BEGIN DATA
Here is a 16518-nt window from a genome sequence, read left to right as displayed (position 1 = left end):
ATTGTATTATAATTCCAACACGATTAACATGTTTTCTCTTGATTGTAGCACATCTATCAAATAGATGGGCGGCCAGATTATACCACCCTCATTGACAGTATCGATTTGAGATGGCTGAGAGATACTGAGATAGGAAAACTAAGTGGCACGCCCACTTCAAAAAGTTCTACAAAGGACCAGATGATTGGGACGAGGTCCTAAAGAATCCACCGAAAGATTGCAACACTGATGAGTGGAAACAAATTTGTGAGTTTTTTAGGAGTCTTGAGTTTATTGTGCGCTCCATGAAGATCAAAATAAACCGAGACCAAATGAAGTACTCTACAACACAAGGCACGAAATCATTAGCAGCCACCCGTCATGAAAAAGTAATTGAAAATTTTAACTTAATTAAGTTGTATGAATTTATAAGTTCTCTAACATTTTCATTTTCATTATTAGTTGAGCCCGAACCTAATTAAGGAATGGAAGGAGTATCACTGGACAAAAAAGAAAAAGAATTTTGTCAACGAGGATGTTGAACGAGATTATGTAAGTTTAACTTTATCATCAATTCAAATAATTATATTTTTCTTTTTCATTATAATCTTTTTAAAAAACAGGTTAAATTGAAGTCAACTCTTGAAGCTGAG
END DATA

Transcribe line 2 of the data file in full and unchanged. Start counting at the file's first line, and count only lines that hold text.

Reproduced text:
ATTGTATTATAATTCCAACACGATTAACATGTTTTCTCTTGATTGTAGCACATCTATCAAATAGATGGGCGGCCAGATTATACCACCCTCATTGACAGTATCGATTTGAGATGGCTGAGAGATACTGAGATAGGAAAACTAAGTGGCACGCCCACTTCAAAAAGTTCTACAAAGGACCAGATGATTGGGACGAGGTCCTAAAGAATCCACCGAAAGATTGCAACACTGATGAGTGGAAACAAATTTGTGAGTTTTTTAGGAGTCTTGAGTTTATTGTGCGCTCCATGAAGATCAAAATAAACCGAGACCAAATGAAGTACTCTACAACACAAGGCACGAAATCATTAGCAGCCACCCGTCATGAAAAAGTAATTGAAAATTTTAACTTAATTAAGTTGTATGAATTTATAAGTTCTCTAACATTTTCATTTTCATTATTAGTTGAGCCCGAACCTAATTAAGGAATGGAAGGAGTATCACTGGACAAAAAAGAAAAAGAATTTTGTCAACGAGGATGTTGAACGAGATTATGTAAGTTTAACTTTATCATCAATTCAAATAATTATATTTTTCTTTTTCATTATAATCTTTTTAAAAAACAGGTTAAATTGAAGTCAACTCTTGAAGCTGAG